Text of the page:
Average True Range: the ATR indicator

The ATR is an attempt at finding out about trader sentiment by comparing price ranges over a period of time. To do this in an easily understood and observed manner, the range values are presented in the form of an exponential moving average.

Note: Past performance is not indicative of future results.
As we see, the ATR looks more like an oscillator than a moving average. This because of the fact that although prices do not have bounds (they can move as high or low as the market can take them), the actual trading range is in fact confined to practical limits during even the most heated action in the market. By making use of this knowledge J. Welles Wilder was able to create an exceptionally simple, yet powerful and tradeable indicator.

Calculation of the ATR

The average true range indicator is in some ways similar to the commodity channel index discussed in this site. Here also, we compare price ranges with previous values to establish overbought oversold levels. But unlike the CCI, the ATR itself is a moving average: namely, it is the exponential average of a concept called the "true range" over a trader-determined period. Let's examine how it is calculated in greater detail.
Let's first define a few concepts used in the determination of the true range:
The range is the value (H - L) where H is the high, while l is the low of the price over the period.
The true range is the extension of this concept to the period prior to the one in consideration. It is defined as Max(high, close) - Min (low, open) of the previous period, if the price action extended beyond today's range in that timeframe. In plainer terms, the true range is the largest distance between the high or close, and low or open of a time period. It is an attempt to discover the greatest extent that the price action covered, thus establishing how agitated traders were.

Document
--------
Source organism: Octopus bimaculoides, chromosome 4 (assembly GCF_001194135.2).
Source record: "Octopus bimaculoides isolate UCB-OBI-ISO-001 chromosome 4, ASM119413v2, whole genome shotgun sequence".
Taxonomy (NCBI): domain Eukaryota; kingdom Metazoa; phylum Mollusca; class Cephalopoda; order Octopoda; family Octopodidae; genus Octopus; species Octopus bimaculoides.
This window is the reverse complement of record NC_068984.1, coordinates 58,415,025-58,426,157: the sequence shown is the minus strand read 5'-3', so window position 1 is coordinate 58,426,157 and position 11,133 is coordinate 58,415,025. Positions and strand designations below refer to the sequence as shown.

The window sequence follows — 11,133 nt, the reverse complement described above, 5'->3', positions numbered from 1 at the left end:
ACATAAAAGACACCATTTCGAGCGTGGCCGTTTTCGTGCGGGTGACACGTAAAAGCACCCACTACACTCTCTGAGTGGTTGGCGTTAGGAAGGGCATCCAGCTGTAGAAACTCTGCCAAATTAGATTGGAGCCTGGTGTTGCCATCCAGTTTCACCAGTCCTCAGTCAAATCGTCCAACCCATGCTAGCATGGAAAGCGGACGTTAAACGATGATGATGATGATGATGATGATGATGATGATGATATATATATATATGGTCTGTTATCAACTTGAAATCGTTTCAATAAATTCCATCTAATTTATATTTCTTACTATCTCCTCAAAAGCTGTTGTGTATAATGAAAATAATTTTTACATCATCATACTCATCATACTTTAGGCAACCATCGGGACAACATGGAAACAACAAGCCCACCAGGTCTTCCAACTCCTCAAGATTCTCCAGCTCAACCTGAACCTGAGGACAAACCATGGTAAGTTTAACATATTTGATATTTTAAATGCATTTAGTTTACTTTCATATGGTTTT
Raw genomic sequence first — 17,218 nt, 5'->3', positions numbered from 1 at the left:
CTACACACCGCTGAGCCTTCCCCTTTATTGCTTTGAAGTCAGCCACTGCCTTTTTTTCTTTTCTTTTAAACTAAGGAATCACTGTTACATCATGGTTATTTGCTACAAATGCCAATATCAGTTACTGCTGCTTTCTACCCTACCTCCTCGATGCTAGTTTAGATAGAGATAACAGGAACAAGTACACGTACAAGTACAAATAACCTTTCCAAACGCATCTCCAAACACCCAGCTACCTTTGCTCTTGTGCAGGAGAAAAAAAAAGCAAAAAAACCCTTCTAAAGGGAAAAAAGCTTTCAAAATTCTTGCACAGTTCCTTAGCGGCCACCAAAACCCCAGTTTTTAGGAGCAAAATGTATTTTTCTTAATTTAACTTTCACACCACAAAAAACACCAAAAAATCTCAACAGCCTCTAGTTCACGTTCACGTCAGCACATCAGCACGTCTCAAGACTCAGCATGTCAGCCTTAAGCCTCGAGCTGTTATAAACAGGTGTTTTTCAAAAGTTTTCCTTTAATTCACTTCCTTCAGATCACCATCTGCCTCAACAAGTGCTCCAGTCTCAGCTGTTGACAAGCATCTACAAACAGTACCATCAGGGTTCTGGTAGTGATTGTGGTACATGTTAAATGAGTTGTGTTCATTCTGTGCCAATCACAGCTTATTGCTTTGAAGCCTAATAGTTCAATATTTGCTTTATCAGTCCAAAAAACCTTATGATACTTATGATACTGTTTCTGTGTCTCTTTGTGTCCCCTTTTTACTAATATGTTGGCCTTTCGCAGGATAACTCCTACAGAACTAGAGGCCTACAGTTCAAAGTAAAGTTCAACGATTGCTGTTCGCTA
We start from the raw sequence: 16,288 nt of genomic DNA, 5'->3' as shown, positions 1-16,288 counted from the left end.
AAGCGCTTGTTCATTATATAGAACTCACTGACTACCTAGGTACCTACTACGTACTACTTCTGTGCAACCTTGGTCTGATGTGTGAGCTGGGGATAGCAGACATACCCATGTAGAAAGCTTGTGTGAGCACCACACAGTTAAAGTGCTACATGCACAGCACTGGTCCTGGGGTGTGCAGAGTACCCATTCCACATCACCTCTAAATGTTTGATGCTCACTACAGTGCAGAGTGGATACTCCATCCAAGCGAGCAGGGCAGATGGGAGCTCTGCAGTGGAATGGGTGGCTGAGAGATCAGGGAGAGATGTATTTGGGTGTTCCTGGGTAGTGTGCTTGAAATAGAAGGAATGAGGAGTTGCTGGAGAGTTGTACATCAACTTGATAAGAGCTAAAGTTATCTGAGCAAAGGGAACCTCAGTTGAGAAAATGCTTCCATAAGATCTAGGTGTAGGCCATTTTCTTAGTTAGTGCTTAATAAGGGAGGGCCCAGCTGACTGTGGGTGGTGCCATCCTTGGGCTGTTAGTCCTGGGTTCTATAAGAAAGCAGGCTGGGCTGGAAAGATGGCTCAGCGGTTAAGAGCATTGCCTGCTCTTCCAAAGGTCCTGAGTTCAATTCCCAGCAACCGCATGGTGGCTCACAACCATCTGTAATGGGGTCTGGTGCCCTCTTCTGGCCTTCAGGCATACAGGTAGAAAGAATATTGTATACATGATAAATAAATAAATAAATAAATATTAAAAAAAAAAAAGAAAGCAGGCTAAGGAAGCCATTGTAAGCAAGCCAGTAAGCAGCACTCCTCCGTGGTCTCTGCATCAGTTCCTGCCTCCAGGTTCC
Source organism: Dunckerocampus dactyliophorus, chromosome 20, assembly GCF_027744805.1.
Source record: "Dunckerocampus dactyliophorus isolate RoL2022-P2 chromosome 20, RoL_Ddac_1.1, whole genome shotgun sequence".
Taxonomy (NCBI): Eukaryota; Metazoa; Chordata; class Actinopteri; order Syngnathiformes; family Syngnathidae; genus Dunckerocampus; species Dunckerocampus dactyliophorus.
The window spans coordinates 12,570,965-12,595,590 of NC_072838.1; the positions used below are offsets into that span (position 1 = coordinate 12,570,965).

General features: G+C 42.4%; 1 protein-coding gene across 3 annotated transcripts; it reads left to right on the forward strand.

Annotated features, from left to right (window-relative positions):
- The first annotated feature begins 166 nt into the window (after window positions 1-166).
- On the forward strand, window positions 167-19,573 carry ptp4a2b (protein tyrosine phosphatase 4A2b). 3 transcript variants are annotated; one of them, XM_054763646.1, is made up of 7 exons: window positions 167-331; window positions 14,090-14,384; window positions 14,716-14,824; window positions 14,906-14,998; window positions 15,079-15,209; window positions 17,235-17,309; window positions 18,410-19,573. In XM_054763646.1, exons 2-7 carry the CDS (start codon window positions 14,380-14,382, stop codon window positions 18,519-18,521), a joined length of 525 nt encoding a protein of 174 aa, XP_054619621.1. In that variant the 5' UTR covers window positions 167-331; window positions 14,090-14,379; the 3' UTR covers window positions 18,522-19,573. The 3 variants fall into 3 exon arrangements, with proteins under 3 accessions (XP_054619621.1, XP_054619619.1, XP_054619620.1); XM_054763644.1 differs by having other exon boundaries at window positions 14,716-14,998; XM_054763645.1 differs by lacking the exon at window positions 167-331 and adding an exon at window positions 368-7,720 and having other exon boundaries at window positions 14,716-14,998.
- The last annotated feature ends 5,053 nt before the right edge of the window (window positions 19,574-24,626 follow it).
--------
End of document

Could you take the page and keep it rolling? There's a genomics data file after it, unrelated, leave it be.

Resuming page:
The Average True Range indicator is then computed by taking the exponential moving average of the true ranges of a predefined period. The exponential moving average is sensitive to the latest movements in the price, and it is thus used as a gauge of trader enthusiasm in the market.

Trading with ATR

There are two ways of using the ATR. One is looking for divergence/convergence patterns between the price action and the indicator values. If the range is contracting even as the market is breaking new records, we would consider the possibility that traders are losing confidence in the momentum of the market. Otherwise, successive highs would result in greater ranges as more and more traders are excited about the price action. Another way of utilizing this indicator is looking for trends in the daily ranges, and entering or exiting positions in anticipation of breakouts. If the EMA is showing pattern of increasing ranges while the price action itself is muted, there is signal that a consolidation formation will culminate in a breakout one way or the other.
As with the CCI, and the Williams Oscillators, the ATR is a volatile indicator. If you plan to use it in your trade decisions, it is a good idea to complement your trading strategy with strong risk controls so that the whipsaws that materialize, like those observed in the chart, do not lead to unacceptably high losses.
Finally, it is very important to understand that the ATR does not say much about price direction, or trend duration. It measures the volatility of the price action, and is useful for analyzing extremes of positioning, both in trends, and range patterns. For analyzing direction and duration, we should use other indicators derived for this purpose.

Accessibility

ATR is not one of the most popular indicators out there, but it is regarded as a part of the standard toolbox of any trader, beginner, or professional. It comes as a part of the Easy-Forex trading software, the MetaTrader platform, as well the trading packages of MGForex, or ForexClub. Some minimalist designs may not include it, so it is a good idea to check before you make a decision about your account.

Conclusion

The ATR indicator is a powerful tool for volatility based strategies. Although prone to generating whipsaws, its role as a volatility indicator means that you can determine the type of market that you wish to trade with the ATR, while deriving actual signals and entering trades on the basis of other secondary strategies. Most of us have a good idea on how important volatility is in determining the profit potential, and suitability of a particular market environment for our trading decisions. The ATR, along with the Bollinger Bands, is an exceptional way of measuring this aspect of the market, and offers great potential to those who seek to use it.

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